Zipkin says that flavored sports drinks have been found to increase hydration because they replenish salts that were lost while sweating. In addition, Zipkin recommends avoiding exercise and sun exposure during peak temperature hours, which tend to occur from 12 pm to 3 pm, and using fans and wearing light, loose clothing.

Gaddis recommends avoiding exercise in humid environments, too. "Your body’s ability to sweat and evaporate heat is the most efficient way to cool. But if you are in a highly humid environment, any sweat that drips off of you doesn’t evaporate," which can make the body feel so much hotter, Gaddis says. 

According to the Massachusetts Institute of Technology, when relative humidity reaches a high enough level, the body’s natural cooling system will not function. And in extreme conditions, people can begin to experience the aforementioned signs and symptoms of heat stress such as heat cramps and stroke. Instead, Gaddis recommends exercising during cooler times of the day, such as before sunrise or sundown.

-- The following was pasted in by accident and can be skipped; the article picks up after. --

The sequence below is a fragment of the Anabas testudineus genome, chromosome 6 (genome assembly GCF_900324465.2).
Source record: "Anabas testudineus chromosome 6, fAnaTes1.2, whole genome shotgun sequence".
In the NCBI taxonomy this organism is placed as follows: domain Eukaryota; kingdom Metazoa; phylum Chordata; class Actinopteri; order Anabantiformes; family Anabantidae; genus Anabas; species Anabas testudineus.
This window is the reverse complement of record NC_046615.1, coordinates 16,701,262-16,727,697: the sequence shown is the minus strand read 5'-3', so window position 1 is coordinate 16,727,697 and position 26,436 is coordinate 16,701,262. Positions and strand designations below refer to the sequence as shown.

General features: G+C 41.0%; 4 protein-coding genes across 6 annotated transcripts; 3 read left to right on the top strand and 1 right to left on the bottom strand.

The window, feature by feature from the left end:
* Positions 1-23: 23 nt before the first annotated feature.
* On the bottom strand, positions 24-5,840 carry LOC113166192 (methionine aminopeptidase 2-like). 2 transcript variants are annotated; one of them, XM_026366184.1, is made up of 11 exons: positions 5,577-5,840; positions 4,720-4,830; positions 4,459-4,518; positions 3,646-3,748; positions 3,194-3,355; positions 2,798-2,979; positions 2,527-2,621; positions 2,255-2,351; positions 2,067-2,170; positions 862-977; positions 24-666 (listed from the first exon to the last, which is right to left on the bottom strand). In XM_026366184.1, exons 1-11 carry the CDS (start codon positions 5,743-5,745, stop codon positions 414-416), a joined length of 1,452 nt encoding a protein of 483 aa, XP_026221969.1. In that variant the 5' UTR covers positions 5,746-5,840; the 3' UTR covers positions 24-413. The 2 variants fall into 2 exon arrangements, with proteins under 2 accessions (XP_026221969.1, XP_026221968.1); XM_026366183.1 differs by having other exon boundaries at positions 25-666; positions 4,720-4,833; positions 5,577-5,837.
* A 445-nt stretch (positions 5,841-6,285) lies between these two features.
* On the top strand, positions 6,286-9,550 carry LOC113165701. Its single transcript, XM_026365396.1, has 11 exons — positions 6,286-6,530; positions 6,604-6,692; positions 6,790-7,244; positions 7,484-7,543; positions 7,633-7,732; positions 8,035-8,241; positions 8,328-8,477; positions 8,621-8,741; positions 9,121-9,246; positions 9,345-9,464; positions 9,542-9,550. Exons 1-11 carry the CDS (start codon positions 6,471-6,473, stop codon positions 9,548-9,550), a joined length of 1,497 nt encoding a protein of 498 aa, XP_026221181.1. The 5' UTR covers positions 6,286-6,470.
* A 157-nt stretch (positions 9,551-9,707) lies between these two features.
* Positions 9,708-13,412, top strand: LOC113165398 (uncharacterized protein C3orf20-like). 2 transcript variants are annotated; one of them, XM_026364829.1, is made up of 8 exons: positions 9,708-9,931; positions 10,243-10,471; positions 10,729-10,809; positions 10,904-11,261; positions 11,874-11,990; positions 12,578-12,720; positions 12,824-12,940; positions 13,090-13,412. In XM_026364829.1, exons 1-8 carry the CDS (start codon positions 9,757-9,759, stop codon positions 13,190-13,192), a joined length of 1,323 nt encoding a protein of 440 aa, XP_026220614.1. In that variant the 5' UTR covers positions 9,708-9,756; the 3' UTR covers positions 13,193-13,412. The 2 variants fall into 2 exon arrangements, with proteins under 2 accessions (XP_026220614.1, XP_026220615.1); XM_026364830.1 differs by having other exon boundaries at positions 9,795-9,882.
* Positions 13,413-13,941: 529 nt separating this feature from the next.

When air conditioning is not readily available, Gaddis recommends visiting a cooling center in your area. A cooling center is a space that is air conditioned or cooled by other means in order to keep communities safe during extreme heat waves, and can be located in a library, school, community center, religious center, private business, or recreation area. Studies have shown that the usage of cooling centers reduces mortality.

Barriers To Cooling Centers

There can be access barriers when it comes to cooling centers, though. For people located in rural areas, research shows that they may be less able or willing to travel to a cooling center, and may lack the transportation needed to get there.

Research also shows that respondents in New York City, Detroit, Phoenix, and Philadelphia were hesitant to go to cooling centers because they were unsure of what a cooling center provides and didn’t want to sit in a room and do nothing.